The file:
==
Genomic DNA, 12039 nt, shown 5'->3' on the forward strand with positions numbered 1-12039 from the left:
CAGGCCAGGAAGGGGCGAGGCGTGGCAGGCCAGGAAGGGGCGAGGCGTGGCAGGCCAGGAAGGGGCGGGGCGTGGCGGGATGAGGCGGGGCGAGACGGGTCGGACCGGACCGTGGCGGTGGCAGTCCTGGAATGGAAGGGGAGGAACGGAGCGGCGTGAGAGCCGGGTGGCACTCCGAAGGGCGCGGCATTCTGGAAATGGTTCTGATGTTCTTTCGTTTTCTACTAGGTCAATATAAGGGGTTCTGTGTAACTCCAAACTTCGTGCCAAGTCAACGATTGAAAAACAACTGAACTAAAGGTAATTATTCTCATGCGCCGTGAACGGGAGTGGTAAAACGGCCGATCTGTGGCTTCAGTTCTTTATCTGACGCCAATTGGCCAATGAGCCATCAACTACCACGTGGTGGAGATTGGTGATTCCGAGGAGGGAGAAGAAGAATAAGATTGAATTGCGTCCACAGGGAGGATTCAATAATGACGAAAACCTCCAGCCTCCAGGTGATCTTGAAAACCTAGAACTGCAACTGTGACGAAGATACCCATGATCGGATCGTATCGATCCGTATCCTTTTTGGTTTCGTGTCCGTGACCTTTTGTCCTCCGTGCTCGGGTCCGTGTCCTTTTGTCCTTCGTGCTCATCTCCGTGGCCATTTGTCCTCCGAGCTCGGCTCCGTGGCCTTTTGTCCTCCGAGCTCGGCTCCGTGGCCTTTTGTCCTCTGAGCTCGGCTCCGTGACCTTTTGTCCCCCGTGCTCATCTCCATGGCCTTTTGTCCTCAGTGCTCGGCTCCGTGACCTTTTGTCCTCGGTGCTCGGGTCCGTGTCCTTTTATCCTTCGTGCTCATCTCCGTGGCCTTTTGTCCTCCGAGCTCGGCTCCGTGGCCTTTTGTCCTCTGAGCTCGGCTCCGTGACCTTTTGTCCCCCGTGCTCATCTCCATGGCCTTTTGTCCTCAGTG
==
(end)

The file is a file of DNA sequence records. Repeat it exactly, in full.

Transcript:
Genomic DNA, 12039 nt, shown 5'->3' on the forward strand with positions numbered 1-12039 from the left:
CAGGCCAGGAAGGGGCGAGGCGTGGCAGGCCAGGAAGGGGCGAGGCGTGGCAGGCCAGGAAGGGGCGGGGCGTGGCGGGATGAGGCGGGGCGAGACGGGTCGGACCGGACCGTGGCGGTGGCAGTCCTGGAATGGAAGGGGAGGAACGGAGCGGCGTGAGAGCCGGGTGGCACTCCGAAGGGCGCGGCATTCTGGAAATGGTTCTGATGTTCTTTCGTTTTCTACTAGGTCAATATAAGGGGTTCTGTGTAACTCCAAACTTCGTGCCAAGTCAACGATTGAAAAACAACTGAACTAAAGGTAATTATTCTCATGCGCCGTGAACGGGAGTGGTAAAACGGCCGATCTGTGGCTTCAGTTCTTTATCTGACGCCAATTGGCCAATGAGCCATCAACTACCACGTGGTGGAGATTGGTGATTCCGAGGAGGGAGAAGAAGAATAAGATTGAATTGCGTCCACAGGGAGGATTCAATAATGACGAAAACCTCCAGCCTCCAGGTGATCTTGAAAACCTAGAACTGCAACTGTGACGAAGATACCCATGATCGGATCGTATCGATCCGTATCCTTTTTGGTTTCGTGTCCGTGACCTTTTGTCCTCCGTGCTCGGGTCCGTGTCCTTTTGTCCTTCGTGCTCATCTCCGTGGCCATTTGTCCTCCGAGCTCGGCTCCGTGGCCTTTTGTCCTCCGAGCTCGGCTCCGTGGCCTTTTGTCCTCTGAGCTCGGCTCCGTGACCTTTTGTCCCCCGTGCTCATCTCCATGGCCTTTTGTCCTCAGTGCTCGGCTCCGTGACCTTTTGTCCTCGGTGCTCGGGTCCGTGTCCTTTTATCCTTCGTGCTCATCTCCGTGGCCTTTTGTCCTCCGAGCTCGGCTCCGTGGCCTTTTGTCCTCTGAGCTCGGCTCCGTGACCTTTTGTCCCCCGTGCTCATCTCCATGGCCTTTTGTCCTCAGTG